The more aware we become about the negative impact of plastic, the healthier our marine life will be.

Christine Figgener

She added: “Often we don’t know how we’re going to pay for the following year’s work, so the people who support me through Milkywire have given us some financial stability.

“I’m able to get local assistants and much-needed equipment and tools to keep nesting sea turtles and their babies safe and to learn more about their behaviour out at sea.”

Now, Christine is hopeful that her team’s hard work will mean generations of sea turtles will continue to roam our oceans for years to come.

She said: “I’ve dedicated my life to saving these precious animals and will do everything in my power to keep them from extinction.

“The more aware we become about the negative impact of plastic, the healthier our marine life will be and I just hope I can get that message across.”

Nina Siemiatkowski, CEO and founder of environmental impact platform Milkywire, sees the importance of work like Christina’s.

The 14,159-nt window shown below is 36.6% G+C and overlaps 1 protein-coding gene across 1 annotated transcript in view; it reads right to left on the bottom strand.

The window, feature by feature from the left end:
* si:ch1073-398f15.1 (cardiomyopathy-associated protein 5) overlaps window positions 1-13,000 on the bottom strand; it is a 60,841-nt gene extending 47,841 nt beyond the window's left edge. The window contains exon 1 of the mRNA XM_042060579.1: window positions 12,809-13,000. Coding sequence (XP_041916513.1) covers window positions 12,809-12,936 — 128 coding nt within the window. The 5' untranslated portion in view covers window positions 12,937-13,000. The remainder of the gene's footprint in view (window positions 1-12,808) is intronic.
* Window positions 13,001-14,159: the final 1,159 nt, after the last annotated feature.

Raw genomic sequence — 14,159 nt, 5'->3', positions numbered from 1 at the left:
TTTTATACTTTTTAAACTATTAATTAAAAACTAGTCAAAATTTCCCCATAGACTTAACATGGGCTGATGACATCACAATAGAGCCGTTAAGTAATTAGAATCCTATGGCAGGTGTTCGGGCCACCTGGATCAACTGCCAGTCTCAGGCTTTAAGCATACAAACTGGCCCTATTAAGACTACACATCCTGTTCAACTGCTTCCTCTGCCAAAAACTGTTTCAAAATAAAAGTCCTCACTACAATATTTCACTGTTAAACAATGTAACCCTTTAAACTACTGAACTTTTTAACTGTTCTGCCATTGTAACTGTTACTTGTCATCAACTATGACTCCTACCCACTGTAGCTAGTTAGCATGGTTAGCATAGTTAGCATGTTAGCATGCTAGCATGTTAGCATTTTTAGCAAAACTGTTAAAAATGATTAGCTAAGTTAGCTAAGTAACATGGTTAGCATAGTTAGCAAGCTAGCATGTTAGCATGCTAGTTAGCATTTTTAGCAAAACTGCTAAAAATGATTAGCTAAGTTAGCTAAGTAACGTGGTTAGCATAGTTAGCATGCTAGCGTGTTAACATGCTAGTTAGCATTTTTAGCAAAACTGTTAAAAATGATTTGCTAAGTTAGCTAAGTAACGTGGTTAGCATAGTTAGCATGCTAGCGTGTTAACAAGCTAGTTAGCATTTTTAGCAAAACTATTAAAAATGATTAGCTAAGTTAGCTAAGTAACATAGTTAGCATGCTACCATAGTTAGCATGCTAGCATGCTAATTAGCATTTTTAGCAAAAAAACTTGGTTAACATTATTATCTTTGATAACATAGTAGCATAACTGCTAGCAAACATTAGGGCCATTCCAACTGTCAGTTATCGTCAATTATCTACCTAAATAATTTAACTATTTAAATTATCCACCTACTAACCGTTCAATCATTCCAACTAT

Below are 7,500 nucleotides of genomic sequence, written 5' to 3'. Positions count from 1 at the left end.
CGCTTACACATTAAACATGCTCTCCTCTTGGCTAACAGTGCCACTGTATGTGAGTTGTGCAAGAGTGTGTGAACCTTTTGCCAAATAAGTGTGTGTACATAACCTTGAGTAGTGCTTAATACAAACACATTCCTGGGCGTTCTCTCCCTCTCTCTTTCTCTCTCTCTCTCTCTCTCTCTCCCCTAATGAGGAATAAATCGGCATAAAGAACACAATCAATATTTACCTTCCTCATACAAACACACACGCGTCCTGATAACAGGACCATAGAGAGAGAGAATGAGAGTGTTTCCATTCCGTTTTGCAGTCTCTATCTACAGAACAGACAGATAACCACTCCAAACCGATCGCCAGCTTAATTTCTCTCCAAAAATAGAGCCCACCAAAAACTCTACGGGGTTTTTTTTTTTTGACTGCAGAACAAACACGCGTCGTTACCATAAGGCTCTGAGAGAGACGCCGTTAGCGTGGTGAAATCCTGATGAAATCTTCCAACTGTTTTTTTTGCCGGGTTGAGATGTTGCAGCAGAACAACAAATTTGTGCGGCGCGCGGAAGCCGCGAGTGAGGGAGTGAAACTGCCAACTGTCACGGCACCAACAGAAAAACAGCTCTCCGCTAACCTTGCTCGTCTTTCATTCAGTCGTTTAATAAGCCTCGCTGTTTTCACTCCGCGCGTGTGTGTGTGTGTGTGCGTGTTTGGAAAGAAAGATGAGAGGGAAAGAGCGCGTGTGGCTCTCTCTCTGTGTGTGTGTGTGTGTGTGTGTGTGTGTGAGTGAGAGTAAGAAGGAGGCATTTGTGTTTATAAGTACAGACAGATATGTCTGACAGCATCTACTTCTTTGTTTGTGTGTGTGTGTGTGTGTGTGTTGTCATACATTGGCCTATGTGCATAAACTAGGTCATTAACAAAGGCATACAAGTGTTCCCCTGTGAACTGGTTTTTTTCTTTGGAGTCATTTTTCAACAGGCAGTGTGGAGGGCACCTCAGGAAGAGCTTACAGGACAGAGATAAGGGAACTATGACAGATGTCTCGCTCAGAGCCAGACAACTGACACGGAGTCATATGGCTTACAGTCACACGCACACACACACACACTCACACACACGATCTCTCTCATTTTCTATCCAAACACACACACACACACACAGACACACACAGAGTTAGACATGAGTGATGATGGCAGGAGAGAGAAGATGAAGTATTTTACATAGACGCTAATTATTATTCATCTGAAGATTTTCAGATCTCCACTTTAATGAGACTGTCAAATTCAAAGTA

Christine hopes that by raising awareness, turtles will be roaming our seas for years to come. (Collect/PA Real Life)

She said: “Locally rooted impact organisations, like Christine’s in Costa Rica, are essential in the fight to tackle our environmental crisis. However, what these organisations so often lack is funding and visibility.

“Unlike large charities that can rely on more stable funding, invest in employees, and take greater risks in their impact strategy, locally rooted impact organisations permanently live hand-to-mouth.

“I set up Milkywire to provide a solution to this problem, connecting people across the world who are keen to protect our environment with organisations doing just that. Bridging this gap is essential to allow impacters to dedicate more of their time engaging in the impactful work that truly makes a difference.”

  • For more information, visit: www.milkywire.com

Douglas Mateo

Douglas holds a position as a content writer at Neptune Pine. His academic qualifications in journalism and home science have offered her a wide base from which to line various topics. He has a proficiency in scripting articles related to the Health industry, including new findings, disease-related, or epidemic-related news. Apart from this, Douglas writes an independent blog and assists people in living healthy life.